In a recent e-mail exchange with Squadratomagico, we discussed something that relates very closely to the subject we’re exploring here in this space, namely, feeling like an untrained fraud when you move on to another book project and/or contemplate retraining yourself in another sub-field (or even an entirely different discipline). In a recent conversation with a senior person in her field, she said that his advice about moving into a new project (with whatever reading and/or retraining that might require) was not to be too intimidated by the existing literature in a given sub-field. His advice was to learn from that literature, but not to get stalled there or let it talk you out of pursuing your own ideas.
This is very much related to a conversation I had over a decade ago with a senior scholar in my field. When I expressed wonderment at keeping up with all of the new books and articles published in our field (because 3 years out of grad school, I was already far behind. Three years!). He said in response, “there are two kinds of historians: those who read books, and those who write books.” In other words, his advice was strikingly similar to the advice Squadrato got–you have to make time to write, and if that’s what you want to do, you just have to do your best with the existing scholarship and push the boat out anyway. Think boldly, act locally.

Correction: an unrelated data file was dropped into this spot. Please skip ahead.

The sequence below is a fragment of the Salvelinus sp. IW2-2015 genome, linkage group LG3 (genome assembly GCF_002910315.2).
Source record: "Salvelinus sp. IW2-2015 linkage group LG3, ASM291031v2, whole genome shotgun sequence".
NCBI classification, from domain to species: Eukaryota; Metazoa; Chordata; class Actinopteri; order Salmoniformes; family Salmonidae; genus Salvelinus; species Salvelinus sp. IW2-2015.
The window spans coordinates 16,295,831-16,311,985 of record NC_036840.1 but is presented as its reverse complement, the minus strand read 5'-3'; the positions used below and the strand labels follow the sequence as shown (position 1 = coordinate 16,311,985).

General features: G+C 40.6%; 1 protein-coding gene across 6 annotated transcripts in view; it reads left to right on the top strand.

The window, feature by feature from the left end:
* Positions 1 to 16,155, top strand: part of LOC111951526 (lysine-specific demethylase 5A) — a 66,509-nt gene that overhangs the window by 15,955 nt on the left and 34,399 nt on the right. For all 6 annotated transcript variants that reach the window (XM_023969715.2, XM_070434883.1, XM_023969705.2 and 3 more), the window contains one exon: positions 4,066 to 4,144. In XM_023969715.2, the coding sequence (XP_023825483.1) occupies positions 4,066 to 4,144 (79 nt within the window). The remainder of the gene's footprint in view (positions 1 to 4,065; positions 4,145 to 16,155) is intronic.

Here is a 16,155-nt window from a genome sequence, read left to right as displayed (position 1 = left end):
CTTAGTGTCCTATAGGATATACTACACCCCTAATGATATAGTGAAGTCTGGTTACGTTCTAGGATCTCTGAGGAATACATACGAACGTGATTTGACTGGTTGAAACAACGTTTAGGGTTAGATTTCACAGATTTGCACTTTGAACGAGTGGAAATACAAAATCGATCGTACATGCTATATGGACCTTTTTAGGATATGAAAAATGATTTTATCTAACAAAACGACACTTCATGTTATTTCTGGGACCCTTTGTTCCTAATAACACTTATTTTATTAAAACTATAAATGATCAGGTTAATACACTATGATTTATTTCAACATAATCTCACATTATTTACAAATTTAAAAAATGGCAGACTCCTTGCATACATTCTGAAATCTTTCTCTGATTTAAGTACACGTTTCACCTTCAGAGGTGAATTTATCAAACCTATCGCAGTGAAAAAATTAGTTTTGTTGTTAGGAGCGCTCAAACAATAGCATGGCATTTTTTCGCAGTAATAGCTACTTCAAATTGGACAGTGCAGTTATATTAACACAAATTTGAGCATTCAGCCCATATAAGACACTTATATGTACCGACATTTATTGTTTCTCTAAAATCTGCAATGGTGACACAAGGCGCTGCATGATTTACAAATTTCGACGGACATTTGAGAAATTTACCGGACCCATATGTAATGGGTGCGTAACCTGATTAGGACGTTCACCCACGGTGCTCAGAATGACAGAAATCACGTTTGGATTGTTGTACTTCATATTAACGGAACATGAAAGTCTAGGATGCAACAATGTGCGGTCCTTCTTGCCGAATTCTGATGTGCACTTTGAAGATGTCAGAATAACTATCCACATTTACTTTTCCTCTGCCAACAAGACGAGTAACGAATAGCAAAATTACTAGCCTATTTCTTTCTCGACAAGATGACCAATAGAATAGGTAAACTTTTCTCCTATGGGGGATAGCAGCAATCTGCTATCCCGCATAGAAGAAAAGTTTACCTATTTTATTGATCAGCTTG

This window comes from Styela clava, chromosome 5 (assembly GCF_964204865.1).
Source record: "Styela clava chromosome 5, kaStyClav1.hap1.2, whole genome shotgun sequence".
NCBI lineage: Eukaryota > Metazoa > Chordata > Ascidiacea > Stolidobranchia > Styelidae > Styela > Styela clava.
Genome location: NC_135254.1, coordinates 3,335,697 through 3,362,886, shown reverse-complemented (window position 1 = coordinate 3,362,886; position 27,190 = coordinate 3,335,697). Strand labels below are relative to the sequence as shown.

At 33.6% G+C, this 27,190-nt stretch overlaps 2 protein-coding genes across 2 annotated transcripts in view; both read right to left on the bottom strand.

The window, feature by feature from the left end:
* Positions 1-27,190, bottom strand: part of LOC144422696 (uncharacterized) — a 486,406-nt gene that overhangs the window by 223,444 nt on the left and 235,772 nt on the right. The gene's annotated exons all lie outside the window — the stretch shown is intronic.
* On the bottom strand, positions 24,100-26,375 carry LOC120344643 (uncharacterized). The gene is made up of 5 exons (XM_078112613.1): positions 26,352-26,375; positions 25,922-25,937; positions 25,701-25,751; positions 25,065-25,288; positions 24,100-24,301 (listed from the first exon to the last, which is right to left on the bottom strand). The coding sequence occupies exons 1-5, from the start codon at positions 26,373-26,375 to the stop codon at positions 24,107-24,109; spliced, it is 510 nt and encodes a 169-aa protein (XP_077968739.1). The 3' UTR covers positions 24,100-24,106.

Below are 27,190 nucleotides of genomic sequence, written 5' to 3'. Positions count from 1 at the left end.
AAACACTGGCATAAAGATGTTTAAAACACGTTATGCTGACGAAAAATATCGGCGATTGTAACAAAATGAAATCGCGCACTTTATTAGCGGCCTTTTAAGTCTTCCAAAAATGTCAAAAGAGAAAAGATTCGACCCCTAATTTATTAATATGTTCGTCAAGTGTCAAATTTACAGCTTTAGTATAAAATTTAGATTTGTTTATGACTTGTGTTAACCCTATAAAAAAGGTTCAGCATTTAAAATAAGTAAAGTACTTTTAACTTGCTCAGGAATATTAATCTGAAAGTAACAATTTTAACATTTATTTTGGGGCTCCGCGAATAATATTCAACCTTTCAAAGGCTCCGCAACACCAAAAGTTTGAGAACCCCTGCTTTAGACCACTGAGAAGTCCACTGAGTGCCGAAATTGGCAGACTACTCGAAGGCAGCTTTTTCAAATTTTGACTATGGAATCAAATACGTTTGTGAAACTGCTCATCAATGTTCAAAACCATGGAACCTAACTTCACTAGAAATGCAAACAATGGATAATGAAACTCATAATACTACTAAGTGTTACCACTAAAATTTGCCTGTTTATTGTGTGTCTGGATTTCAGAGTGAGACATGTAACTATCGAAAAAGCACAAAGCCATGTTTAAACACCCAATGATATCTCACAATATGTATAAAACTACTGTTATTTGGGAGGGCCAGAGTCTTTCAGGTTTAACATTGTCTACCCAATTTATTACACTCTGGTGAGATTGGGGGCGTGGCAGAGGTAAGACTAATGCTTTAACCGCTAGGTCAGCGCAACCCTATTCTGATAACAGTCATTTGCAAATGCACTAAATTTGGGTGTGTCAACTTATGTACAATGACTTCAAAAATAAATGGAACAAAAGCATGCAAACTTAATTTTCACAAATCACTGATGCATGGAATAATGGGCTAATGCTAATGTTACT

I think that’s very sound advice. I also suspect that once you’ve published a scholarly monograph that got at least decent reviews, you get more leeway with your second book. After all, you’ve shown you can bring a large project in for a landing, and you’ve proved that you have a right to have opinions about issues or ideas in your field or sub-field/s. I’d like to hear what the rest of you think–am I right about having freer rein with the second book, or am I kidding myself? (The answer, I’m sure, relates at least in part to our discussion yesterday, and precisely how far afield of your first book is your second.) Those of you who have finished second, third, or fourth books–don’t hold back out of modesty! Serve it forth.
More sage advice: as my husband delighted in reminding me once upon a time, when I was struggling to finish book #1, “you can’t talk about your second book until you have a first book.”)